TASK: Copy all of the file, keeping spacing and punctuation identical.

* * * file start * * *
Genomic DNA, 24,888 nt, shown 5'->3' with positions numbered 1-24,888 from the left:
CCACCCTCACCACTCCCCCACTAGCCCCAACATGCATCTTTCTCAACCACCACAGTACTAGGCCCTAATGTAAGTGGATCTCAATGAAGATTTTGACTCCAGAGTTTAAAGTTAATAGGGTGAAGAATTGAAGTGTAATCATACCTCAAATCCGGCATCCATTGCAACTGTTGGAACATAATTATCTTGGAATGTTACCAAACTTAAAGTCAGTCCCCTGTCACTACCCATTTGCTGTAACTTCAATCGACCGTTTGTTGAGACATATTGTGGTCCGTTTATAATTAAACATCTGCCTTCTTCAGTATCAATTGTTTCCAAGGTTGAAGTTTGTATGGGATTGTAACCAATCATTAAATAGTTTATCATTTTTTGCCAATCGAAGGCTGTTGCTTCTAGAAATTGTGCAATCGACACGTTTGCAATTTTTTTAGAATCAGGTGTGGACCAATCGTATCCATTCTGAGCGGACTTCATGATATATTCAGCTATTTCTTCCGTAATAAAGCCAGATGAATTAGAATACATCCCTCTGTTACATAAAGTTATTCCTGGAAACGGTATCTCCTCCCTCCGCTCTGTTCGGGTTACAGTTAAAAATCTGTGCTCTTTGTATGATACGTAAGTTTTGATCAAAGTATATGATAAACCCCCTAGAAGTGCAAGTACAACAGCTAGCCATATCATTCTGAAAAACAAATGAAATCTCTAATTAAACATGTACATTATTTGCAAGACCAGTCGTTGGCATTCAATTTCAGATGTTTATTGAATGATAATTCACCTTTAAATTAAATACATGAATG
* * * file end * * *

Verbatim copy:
Genomic DNA, 24,888 nt, shown 5'->3' with positions numbered 1-24,888 from the left:
CCACCCTCACCACTCCCCCACTAGCCCCAACATGCATCTTTCTCAACCACCACAGTACTAGGCCCTAATGTAAGTGGATCTCAATGAAGATTTTGACTCCAGAGTTTAAAGTTAATAGGGTGAAGAATTGAAGTGTAATCATACCTCAAATCCGGCATCCATTGCAACTGTTGGAACATAATTATCTTGGAATGTTACCAAACTTAAAGTCAGTCCCCTGTCACTACCCATTTGCTGTAACTTCAATCGACCGTTTGTTGAGACATATTGTGGTCCGTTTATAATTAAACATCTGCCTTCTTCAGTATCAATTGTTTCCAAGGTTGAAGTTTGTATGGGATTGTAACCAATCATTAAATAGTTTATCATTTTTTGCCAATCGAAGGCTGTTGCTTCTAGAAATTGTGCAATCGACACGTTTGCAATTTTTTTAGAATCAGGTGTGGACCAATCGTATCCATTCTGAGCGGACTTCATGATATATTCAGCTATTTCTTCCGTAATAAAGCCAGATGAATTAGAATACATCCCTCTGTTACATAAAGTTATTCCTGGAAACGGTATCTCCTCCCTCCGCTCTGTTCGGGTTACAGTTAAAAATCTGTGCTCTTTGTATGATACGTAAGTTTTGATCAAAGTATATGATAAACCCCCTAGAAGTGCAAGTACAACAGCTAGCCATATCATTCTGAAAAACAAATGAAATCTCTAATTAAACATGTACATTATTTGCAAGACCAGTCGTTGGCATTCAATTTCAGATGTTTATTGAATGATAATTCACCTTTAAATTAAATACATGAATG